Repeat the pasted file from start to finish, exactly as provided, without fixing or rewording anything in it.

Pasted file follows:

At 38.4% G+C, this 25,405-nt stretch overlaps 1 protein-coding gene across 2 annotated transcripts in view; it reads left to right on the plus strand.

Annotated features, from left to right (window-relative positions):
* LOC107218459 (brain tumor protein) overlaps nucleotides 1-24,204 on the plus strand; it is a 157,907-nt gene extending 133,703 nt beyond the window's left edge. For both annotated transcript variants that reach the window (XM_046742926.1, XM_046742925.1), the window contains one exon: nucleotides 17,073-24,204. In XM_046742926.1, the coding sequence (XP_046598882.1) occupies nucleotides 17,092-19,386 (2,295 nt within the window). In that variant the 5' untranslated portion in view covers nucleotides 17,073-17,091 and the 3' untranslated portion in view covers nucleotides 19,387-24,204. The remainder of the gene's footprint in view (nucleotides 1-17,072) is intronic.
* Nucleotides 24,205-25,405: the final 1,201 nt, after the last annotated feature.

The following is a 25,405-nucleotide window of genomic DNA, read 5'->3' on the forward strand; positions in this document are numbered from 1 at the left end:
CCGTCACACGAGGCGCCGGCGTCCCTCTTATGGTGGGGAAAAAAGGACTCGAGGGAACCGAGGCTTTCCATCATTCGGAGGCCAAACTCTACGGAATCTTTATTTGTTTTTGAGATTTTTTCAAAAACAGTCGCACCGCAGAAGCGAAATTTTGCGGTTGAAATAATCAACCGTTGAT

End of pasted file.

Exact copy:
At 38.4% G+C, this 25,405-nt stretch overlaps 1 protein-coding gene across 2 annotated transcripts in view; it reads left to right on the plus strand.

Annotated features, from left to right (window-relative positions):
* LOC107218459 (brain tumor protein) overlaps nucleotides 1-24,204 on the plus strand; it is a 157,907-nt gene extending 133,703 nt beyond the window's left edge. For both annotated transcript variants that reach the window (XM_046742926.1, XM_046742925.1), the window contains one exon: nucleotides 17,073-24,204. In XM_046742926.1, the coding sequence (XP_046598882.1) occupies nucleotides 17,092-19,386 (2,295 nt within the window). In that variant the 5' untranslated portion in view covers nucleotides 17,073-17,091 and the 3' untranslated portion in view covers nucleotides 19,387-24,204. The remainder of the gene's footprint in view (nucleotides 1-17,072) is intronic.
* Nucleotides 24,205-25,405: the final 1,201 nt, after the last annotated feature.

The following is a 25,405-nucleotide window of genomic DNA, read 5'->3' on the forward strand; positions in this document are numbered from 1 at the left end:
CCGTCACACGAGGCGCCGGCGTCCCTCTTATGGTGGGGAAAAAAGGACTCGAGGGAACCGAGGCTTTCCATCATTCGGAGGCCAAACTCTACGGAATCTTTATTTGTTTTTGAGATTTTTTCAAAAACAGTCGCACCGCAGAAGCGAAATTTTGCGGTTGAAATAATCAACCGTTGAT